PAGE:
Patient-reported factors associated with degree of pain medication dependence and presence of severe dependence among spinal outpatients
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AbstractTo identify risk factors for pain medication dependence. Chronic spinal pain outpatients (n=106) completed the Leeds Dependence. Questionnaire (LDQ) and measures of potential risk factors. Participants with high (n=3) and low (n=3) dependence were interviewed. Mean LDQ score was 11.52 (SD 7.35) and 15/106 participants (14.2%) were severely dependent (LDQ ≥20). In linear regression, pain intensity (β=0.313, p<0.001), being disabled by pain (β=0.355, p<0.001), borrowing pain medication (β=0.209, p=0.006), and emergency phone calls or clinic visits (β=0.169, p=0.029) were associated with degree of dependence across the range of LDQ scores. In logistic regression, pain intensity (p=0.001) and borrowing pain medication (p=0.004) increased the odds of severe dependence. Interviewees described how their pain influenced their pain medication use and one described pain medication addiction. Interventions to reduce pain intensity and pain-related disability may reduce pain medication dependence.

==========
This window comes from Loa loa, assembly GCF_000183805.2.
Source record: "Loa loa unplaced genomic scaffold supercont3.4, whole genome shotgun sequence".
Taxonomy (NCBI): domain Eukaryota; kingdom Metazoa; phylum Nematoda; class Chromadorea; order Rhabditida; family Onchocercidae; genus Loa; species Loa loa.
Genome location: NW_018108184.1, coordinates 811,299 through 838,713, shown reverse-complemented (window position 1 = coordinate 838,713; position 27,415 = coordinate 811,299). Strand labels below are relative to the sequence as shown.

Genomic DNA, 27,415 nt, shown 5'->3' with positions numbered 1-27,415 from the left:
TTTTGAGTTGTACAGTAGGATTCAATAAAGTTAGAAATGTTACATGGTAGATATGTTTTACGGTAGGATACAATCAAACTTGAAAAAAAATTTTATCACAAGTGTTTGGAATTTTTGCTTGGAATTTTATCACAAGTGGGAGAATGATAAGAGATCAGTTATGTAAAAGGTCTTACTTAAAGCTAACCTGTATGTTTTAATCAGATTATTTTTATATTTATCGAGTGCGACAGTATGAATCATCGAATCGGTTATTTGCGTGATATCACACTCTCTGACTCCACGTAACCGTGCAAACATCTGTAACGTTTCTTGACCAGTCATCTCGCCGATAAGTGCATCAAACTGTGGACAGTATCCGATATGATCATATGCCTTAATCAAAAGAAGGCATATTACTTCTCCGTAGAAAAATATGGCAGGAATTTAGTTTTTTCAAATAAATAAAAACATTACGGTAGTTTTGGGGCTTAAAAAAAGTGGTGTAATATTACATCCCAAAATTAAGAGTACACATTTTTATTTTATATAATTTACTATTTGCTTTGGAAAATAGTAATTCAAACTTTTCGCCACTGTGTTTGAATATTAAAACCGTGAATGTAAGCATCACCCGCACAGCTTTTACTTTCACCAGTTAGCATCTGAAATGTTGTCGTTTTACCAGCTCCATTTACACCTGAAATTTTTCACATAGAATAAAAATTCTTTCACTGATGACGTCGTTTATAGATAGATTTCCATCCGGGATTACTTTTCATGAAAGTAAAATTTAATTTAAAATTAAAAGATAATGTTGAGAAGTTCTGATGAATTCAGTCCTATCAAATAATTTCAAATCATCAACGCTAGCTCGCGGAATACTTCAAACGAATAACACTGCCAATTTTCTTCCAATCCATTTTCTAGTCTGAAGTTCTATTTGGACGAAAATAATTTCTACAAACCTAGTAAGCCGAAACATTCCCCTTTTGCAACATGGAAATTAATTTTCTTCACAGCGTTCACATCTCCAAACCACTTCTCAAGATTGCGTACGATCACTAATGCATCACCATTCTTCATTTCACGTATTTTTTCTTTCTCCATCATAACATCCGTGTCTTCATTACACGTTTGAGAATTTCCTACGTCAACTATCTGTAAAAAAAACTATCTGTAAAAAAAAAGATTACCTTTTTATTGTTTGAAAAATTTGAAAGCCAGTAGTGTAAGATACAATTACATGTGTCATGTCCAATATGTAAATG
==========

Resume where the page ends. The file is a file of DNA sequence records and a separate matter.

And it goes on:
CitationElander, J., Kapadi, R., & Bateman, A.H. (2021). 'Patient-reported factors associated with degree of pain medication dependence and presence of severe dependence among spinal outpatients'. Pain Management, pp. 1-23.
PublisherFuture Medicine Ltd
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